Graham, who favors a surge of U.S. troops into Iraq, as does McCain, challenged opponents of the buildup to show "the courage of their convictions" and vote to cut off funding for the war. He charged that no one wants to do that because they are not sure how it will play politically and they merely want to score points at Bush's expense with a nonbinding vote.
"The reason we are here on a Saturday playing stupid political games," Graham said, "is because our colleagues on the other side of the aisle are afraid to take a vote on cutting off funding." He also accused Democrats of blocking a vote on the Gregg resolution because they were afraid it would pass overwhelmingly and put Democratic presidential hopefuls in a bind with their party's left wing.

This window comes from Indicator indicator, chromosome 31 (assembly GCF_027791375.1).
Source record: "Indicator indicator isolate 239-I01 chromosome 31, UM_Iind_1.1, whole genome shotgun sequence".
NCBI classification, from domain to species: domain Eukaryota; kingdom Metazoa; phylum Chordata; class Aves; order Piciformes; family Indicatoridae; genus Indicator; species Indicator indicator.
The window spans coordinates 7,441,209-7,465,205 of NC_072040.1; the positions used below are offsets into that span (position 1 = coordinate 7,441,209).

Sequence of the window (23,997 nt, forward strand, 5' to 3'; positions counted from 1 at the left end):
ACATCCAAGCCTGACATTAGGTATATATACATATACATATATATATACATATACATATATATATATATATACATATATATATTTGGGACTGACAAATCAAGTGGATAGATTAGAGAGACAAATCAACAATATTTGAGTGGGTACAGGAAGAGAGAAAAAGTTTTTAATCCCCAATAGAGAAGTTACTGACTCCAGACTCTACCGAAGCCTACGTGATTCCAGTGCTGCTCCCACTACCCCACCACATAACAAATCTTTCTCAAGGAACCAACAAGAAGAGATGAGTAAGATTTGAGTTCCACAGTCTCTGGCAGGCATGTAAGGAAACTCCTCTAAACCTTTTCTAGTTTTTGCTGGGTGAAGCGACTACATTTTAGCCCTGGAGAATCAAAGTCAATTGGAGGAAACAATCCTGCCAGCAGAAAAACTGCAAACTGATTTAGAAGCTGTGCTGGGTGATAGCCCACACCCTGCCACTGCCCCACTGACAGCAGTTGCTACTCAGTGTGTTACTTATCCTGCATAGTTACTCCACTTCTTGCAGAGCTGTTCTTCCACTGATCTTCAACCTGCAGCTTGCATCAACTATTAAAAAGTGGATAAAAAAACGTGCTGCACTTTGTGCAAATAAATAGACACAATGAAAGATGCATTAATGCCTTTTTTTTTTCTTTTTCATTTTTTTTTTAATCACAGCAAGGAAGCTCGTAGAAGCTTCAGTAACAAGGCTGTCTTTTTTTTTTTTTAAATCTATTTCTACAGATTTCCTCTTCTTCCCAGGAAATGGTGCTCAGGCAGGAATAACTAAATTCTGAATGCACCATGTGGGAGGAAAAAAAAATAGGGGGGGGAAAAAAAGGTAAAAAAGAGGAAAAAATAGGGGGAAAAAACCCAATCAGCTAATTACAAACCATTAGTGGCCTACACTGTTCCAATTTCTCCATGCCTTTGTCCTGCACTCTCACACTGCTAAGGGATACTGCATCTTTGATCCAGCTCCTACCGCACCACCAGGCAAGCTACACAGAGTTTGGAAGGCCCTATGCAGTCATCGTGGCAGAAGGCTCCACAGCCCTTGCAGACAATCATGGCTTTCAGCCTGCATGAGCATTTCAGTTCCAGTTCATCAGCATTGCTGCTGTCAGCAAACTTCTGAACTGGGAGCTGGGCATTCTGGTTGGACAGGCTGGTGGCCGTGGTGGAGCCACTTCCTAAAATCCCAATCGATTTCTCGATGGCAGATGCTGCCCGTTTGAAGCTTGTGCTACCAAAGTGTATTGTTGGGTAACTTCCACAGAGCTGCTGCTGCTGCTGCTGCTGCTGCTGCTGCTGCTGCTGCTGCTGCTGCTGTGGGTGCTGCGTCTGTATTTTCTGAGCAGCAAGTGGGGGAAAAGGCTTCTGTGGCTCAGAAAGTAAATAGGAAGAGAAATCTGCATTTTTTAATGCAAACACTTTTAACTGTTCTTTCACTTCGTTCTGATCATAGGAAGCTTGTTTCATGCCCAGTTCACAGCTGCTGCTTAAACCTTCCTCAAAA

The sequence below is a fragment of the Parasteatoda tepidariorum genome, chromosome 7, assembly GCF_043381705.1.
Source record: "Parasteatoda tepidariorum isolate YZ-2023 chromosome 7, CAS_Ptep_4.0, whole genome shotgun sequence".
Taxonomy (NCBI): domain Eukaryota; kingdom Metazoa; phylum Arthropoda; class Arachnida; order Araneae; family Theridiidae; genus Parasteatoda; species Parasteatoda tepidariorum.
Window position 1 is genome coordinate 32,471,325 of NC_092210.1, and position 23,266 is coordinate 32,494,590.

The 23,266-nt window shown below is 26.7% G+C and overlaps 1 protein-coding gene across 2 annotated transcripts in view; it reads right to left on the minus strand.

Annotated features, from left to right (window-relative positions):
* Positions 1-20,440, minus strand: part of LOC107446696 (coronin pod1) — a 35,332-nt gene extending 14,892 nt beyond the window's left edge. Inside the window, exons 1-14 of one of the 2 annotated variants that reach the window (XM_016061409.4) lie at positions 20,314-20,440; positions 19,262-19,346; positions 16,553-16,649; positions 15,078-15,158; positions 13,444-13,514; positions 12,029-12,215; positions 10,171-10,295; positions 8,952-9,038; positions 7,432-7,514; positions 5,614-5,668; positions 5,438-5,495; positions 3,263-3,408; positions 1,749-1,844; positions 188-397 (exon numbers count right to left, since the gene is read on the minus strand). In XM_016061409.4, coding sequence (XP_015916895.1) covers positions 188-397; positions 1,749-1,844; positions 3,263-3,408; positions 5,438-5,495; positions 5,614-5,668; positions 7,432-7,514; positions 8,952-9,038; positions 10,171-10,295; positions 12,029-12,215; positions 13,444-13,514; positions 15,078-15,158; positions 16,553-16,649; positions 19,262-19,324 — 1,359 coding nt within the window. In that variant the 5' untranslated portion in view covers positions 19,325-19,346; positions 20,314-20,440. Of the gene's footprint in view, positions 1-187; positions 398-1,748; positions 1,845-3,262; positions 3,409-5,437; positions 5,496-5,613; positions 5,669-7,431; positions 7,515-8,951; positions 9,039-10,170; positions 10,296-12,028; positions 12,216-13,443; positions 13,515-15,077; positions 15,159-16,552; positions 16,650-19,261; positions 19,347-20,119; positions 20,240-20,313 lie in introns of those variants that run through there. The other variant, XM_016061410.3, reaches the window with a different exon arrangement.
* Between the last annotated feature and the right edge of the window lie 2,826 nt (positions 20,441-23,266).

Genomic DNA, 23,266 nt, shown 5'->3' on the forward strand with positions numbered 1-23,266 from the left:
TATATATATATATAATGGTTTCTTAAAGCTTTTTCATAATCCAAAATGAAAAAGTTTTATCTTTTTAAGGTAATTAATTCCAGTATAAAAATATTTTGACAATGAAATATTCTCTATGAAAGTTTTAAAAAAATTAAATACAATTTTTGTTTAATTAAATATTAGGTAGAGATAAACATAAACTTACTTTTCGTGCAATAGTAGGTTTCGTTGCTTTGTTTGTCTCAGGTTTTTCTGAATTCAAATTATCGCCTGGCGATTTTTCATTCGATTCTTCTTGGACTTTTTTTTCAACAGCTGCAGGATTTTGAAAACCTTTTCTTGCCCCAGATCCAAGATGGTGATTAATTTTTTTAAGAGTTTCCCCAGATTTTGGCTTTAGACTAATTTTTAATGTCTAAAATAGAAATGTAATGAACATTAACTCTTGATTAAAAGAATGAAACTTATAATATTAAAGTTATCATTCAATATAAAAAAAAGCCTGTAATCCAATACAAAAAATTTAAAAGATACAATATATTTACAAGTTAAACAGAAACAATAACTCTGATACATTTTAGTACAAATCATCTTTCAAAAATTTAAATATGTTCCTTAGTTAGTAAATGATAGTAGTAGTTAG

"If you believe this is a lost cause and victory can't be achieved, that our people are in the middle of a mess, a civil war, and not one person should get injured or killed because we've made huge mistakes that cannot be turned around, then cut off funding; have a vote on something that matters," Graham said. He added, "This political theater empowers our enemy and disheartens our own troops. And I think it is not worthy of the United States Senate's time."
Warner, a GOP stalwart who opposes the troop surge, said he voted against cutting off debate on his own resolution 12 days ago because he wanted "all colleagues to be heard," but that now "we must move forward." He said he supports Bush "on the diplomatic and economic aspects of his plan," but disagrees with him "on one basic point:" the need for 21,500 additional U.S. troops to "go into the streets and alleys of Baghdad to face an enemy fighting a sectarian war." Instead, he said, "it is the duty of the Iraqi armed forces . . . to take on the sectarian fight."